FROM WATER STEWARDSHIP TO BEE CITIES: California’s Water Woes Show a New Approach is Needed for Focused Environmentalism

Photo credit: A California dam and reservoir, from

By M. Samuel Anderson & John Devine

California has been examining schemes to build new reservoirs and improve the management of existing ones in order to retain water in times of drought, while also lowering water levels to create enough reservoir space, during certain times of the year, so the reservoirs can take in excess water and act as “catch basins” in case of sudden heavy rains that would otherwise cause massive floods.

But while the Golden State’s voters consider drought to be among their chief concerns, one of the biggest water initiatives in the state was still defeated by the voters in the Nov. 6, 2018 election—the Pancheo Reservoir Project.

Accordingly, California Proposition 3, the California Water Infrastructure and Watershed Conservation Bond Initiative, was on the ballot in California as an initiated state statute on November 6, 2018. The $8.877 billion measure had called for the issuance of general obligation bonds and was intended for water infrastructure, groundwater supplies and storage, surface water storage and dam repairs, watershed and fisheries improvements, and habitat protection and restoration.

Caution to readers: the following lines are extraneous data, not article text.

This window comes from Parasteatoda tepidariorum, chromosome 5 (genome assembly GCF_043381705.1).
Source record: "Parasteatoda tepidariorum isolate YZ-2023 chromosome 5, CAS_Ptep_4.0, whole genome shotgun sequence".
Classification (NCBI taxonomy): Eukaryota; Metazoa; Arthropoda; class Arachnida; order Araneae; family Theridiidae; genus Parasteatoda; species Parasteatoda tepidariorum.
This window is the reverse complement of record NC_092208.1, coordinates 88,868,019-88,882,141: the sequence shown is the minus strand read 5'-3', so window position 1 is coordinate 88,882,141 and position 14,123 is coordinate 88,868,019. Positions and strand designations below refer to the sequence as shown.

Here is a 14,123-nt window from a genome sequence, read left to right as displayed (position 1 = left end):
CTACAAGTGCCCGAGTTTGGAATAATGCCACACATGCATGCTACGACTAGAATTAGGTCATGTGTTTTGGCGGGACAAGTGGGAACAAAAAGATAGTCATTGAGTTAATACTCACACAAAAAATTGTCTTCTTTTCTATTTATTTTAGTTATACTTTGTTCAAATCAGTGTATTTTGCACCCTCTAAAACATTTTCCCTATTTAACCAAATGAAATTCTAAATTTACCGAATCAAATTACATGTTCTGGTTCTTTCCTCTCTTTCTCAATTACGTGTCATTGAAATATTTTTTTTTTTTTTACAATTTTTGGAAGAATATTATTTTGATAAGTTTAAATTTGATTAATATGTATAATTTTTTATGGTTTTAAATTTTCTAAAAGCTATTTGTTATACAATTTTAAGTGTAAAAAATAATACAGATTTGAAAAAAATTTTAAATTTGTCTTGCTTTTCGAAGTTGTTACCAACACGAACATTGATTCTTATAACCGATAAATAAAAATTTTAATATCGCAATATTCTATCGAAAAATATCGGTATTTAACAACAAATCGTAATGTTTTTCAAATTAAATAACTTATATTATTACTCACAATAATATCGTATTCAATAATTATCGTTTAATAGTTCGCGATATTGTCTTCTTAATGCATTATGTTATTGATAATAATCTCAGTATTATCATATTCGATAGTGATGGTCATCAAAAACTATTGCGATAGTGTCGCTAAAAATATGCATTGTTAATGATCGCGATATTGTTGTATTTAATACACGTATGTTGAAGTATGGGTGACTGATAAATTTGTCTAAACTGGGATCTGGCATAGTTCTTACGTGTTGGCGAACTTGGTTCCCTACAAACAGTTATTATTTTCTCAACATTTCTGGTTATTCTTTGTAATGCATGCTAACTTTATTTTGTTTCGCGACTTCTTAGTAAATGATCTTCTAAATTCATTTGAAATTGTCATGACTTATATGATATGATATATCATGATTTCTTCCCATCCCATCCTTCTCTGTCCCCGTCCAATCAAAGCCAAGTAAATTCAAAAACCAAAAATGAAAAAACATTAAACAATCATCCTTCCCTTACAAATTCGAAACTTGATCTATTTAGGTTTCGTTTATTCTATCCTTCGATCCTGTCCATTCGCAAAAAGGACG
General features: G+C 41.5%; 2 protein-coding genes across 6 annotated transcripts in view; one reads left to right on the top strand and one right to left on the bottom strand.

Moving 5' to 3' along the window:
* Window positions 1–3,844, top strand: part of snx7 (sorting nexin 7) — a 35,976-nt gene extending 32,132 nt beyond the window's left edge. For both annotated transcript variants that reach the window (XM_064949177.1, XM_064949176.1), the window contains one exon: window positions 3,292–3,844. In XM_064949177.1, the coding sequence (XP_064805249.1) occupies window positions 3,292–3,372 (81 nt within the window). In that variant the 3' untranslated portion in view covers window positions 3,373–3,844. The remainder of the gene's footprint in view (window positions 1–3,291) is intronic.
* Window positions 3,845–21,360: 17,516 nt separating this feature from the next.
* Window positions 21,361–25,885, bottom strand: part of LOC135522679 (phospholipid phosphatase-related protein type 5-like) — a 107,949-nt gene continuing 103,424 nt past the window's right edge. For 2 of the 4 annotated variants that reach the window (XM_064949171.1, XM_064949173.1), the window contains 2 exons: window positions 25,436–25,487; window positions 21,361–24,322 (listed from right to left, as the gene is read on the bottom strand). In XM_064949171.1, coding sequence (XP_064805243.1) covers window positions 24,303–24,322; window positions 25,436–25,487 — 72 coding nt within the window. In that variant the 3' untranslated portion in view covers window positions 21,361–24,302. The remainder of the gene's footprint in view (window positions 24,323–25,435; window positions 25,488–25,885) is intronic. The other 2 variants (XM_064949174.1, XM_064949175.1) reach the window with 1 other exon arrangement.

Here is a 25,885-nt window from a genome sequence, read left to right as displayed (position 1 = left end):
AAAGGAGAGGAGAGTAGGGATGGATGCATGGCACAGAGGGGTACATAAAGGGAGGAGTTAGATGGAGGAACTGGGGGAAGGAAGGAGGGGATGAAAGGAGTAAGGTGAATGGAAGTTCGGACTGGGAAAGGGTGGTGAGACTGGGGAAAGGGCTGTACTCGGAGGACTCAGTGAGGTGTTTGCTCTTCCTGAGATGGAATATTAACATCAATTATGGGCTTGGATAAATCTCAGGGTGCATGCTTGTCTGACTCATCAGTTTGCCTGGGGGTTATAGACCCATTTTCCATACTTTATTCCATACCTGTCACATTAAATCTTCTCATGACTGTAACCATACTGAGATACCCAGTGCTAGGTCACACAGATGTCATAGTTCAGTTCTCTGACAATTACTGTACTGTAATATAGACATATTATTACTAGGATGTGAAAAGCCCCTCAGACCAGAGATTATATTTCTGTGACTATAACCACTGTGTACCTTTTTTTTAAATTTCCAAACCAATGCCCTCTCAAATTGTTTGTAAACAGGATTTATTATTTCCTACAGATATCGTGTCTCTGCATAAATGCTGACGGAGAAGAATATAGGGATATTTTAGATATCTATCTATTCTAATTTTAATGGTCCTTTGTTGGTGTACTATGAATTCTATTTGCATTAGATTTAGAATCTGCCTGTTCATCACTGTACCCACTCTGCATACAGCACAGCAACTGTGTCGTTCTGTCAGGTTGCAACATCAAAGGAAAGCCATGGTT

Notably, with general obligation bonds, the costs would have been repaid by the taxpayers in the form of increased property taxes or some other tax. Had revenue bonds been floated instead, then higher water-usage rates and fees would have been instituted—in a state already taxed to the breaking point. Some Californians are so outraged by the heavy taxation and debt already on the backs of generations yet-to-come that they want to form a 51st state by dividing the state in two.

But we digress. All of the above causes one to wonder why California, like Arizona, is indirectly giving away groundwater to foreign nations—virtually free of charge. This involves those two states allowing foreign interests to grow hay on state land so the hay can be exported to dairies in Saudi Arabia and China, of all things.

Is this a responsible water policy when droughts help induce ever-more-deadly wildfires in western North America, especially California? And what about the value of the water that those states sacrifice?

Furthermore, doesn’t this create a “water trade deficit” on the U.S. side of the ledger? Seems so, since precious water in an already arid U.S. region is being mined chiefly for the benefit of China and Saudi Arabia.

In recent years, National Geographic ran a story on the millions of “acre feet” of water required to grow the hay shipped overseas. And with the topic of tariffs having made recent headlines in Canada and the U.S., one can only wonder why Arizona and California don’t demand a fee, or a type of tariff, to be placed on the hay, to offset the value of the water being mined to supply those foreign diary industries.

In other words, California’s and Arizona’s authorities evidently are fine with practically giving away water and straining the water supplies that are needed domestically (either for direct use, or as a back-up supply in case of shortages) for the sacred cow of free trade; yet home projects involve taxing the population even more, while droves of people flee the state over painfully high taxes and wildfires, mudslides and other extreme dangers.